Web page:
A Major Political Shift In Thinking About Gay Marriage

David Blankenhorn, a national figure in the movement against same-sex marriage, recently recanted his opposition, saying “the time has come for me to accept gay marriage and emphasize the good that it can do.”

Mr. Blankenhorn, the founder and president of the Institute for American Values, wrote an influential book that argued against same-sex marriage in 2007, called “The Future of Marriage,” and served as an expert witness against the constitutional challenge to California’s Proposition 8, which limited marriage to heterosexuals. In June 2012, he said in an opinion article for The New York Times, published online, and in an hour-long documentary on NPR that his concerns about same-sex marriage remained, but that “the time for denigrating or stigmatizing same-sex relationships is over.”  Blankenhorn went on to say:

I opposed gay marriage believing that children have the right, insofar as society makes it possible, to know and to be cared for by the two parents who brought them into this world,” he wrote in the article. He said he still held that conviction. But he added, “Whatever one’s definition of marriage, legally recognizing gay and lesbian couples and their children is a victory for basic fairness.     

While same-sex marriage advocates rebuke Blankenhorn, his revelation in this very heated political debate provides hope for families with same-sex partners, and surprisingly seems to advance the reasoning I set forth in my blog post over the summer.  That is, to protect the family as an institution, we need continuity in how we define the family so that we can better promote strong and healthy familial relationships.  Legislators, and policy advocates like Blankenhorn, need to consider the fact that by banning same-sex marriage, they are further fragmenting family relationships and denying to the children of these unions the benefits of being raised in a marital relationship.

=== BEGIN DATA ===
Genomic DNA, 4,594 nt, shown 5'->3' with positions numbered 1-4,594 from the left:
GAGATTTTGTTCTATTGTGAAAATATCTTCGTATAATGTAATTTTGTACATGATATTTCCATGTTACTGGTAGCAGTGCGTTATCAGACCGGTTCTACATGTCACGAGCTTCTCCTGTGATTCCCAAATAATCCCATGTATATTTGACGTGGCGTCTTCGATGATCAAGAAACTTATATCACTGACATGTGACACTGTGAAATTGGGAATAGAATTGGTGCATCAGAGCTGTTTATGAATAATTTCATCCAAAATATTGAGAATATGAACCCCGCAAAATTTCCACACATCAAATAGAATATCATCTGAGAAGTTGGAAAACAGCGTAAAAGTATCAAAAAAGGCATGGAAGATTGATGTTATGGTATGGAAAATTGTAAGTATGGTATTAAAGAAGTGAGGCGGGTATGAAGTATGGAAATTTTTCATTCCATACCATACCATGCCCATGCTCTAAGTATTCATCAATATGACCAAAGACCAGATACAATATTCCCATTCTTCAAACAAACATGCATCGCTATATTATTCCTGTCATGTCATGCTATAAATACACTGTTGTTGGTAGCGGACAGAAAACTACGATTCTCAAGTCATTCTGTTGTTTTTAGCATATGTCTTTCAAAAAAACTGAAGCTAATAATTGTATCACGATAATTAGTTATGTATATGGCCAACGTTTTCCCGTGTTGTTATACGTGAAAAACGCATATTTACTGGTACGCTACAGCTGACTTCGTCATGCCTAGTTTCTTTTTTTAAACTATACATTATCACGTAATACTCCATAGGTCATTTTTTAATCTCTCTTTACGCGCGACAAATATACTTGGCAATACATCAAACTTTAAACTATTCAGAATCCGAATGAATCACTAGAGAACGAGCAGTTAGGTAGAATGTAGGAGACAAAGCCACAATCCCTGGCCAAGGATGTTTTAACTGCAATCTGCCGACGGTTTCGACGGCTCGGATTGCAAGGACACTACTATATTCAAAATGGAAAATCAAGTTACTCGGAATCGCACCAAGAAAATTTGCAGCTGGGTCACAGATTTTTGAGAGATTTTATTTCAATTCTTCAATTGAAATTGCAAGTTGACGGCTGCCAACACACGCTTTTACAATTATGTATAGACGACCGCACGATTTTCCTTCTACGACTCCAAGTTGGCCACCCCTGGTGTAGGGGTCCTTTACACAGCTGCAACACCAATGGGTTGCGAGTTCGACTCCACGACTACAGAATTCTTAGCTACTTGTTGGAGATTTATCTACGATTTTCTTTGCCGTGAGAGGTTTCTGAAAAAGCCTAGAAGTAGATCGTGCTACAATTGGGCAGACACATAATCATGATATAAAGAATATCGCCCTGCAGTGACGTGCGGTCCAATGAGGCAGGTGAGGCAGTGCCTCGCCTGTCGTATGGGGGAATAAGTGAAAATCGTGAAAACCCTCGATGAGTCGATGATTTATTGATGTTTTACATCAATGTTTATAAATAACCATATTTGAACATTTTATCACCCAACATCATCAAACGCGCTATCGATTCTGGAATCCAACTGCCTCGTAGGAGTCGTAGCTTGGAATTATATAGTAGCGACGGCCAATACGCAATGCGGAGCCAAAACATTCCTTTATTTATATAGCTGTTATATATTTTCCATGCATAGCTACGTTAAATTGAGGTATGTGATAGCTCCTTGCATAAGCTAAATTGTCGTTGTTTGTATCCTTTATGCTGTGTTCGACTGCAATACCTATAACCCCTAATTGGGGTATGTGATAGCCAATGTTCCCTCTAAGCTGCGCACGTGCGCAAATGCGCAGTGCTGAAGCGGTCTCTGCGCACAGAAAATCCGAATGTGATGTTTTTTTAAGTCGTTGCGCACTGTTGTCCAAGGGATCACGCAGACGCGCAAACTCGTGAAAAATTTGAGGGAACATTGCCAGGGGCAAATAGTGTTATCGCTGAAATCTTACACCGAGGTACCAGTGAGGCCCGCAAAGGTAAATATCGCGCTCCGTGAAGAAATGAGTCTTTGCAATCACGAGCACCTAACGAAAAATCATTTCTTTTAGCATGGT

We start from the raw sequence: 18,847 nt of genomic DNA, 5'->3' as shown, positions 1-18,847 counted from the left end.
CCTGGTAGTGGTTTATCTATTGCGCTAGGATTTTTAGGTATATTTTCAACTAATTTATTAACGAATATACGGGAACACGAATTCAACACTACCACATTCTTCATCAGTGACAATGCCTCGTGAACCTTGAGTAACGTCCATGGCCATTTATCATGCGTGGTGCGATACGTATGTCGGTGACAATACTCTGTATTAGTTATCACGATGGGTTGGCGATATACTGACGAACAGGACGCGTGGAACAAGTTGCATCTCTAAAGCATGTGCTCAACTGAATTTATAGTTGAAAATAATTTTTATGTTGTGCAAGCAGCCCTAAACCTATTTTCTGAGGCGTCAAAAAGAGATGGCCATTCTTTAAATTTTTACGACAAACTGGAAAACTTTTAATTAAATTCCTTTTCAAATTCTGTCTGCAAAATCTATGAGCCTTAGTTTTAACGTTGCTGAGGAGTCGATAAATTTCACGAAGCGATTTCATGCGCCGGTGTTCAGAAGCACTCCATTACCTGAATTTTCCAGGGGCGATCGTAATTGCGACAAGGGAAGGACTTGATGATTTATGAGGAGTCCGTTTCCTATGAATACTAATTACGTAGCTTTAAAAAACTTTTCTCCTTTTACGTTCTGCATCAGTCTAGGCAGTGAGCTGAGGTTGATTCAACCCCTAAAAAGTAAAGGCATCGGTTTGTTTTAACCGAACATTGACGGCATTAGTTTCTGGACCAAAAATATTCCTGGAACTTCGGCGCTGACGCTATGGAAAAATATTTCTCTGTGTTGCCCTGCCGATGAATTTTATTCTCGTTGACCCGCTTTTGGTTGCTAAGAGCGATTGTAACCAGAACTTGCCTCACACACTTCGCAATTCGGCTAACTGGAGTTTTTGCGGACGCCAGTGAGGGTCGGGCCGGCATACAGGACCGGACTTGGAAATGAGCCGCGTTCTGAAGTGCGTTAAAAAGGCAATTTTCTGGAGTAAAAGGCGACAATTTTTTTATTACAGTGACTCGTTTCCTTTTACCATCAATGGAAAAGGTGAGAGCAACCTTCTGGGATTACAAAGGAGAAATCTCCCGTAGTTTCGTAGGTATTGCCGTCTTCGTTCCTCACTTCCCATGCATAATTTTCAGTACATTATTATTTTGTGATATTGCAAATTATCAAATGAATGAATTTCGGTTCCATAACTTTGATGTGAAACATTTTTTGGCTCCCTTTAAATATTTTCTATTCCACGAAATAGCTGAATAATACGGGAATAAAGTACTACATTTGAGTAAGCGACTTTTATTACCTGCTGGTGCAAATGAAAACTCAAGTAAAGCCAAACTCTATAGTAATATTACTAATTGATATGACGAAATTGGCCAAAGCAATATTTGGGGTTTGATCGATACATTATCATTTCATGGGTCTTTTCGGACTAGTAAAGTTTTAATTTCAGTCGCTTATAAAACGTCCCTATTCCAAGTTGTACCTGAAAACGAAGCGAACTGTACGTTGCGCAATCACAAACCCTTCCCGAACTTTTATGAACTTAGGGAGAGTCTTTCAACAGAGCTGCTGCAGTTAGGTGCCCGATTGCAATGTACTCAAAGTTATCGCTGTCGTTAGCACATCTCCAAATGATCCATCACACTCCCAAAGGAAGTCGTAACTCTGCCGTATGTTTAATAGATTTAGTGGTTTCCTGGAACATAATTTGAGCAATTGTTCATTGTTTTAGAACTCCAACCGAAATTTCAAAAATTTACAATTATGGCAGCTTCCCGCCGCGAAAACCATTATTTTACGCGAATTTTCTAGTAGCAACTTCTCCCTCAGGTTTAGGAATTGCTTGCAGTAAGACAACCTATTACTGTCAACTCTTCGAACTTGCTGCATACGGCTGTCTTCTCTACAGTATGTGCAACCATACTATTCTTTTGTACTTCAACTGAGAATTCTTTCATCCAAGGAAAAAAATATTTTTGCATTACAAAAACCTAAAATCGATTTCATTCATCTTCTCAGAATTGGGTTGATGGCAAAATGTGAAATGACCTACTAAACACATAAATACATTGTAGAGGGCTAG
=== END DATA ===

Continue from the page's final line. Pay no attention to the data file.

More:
For the full article:  Gay Marriage Gains Backer as Major Foe Revises Views

Lisa Steffek

About Lisa Steffek

Lisa Steffek is a third year student at the University of Houston Law Center. Lisa completed her Bachelors, Masters and Doctor of Philosophy at the University of Texas in Human Development and Family Sciences. As an undergraduate, Lisa worked as a research assistant studying child attachment. Lisa also worked for several years at The Settlement Home, a residential treatment center for emotionally disturbed adolescent females. Most of the girls at The Settlement Home had been removed from their homes by Child Protective Services, and Lisa worked with the girls to teach them life-skills and provided psychological treatment to prepare them for adulthood and the transition to foster homes. Lisa also worked for six years in various academic capacities at the University of Texas, including an undergraduate teaching assistant, graduate research assistant, and undergraduate writing consultant. Lisa has presented papers regarding human development at various academic conferences in the states and abroad, and has had her writing published in an international, academic journal.

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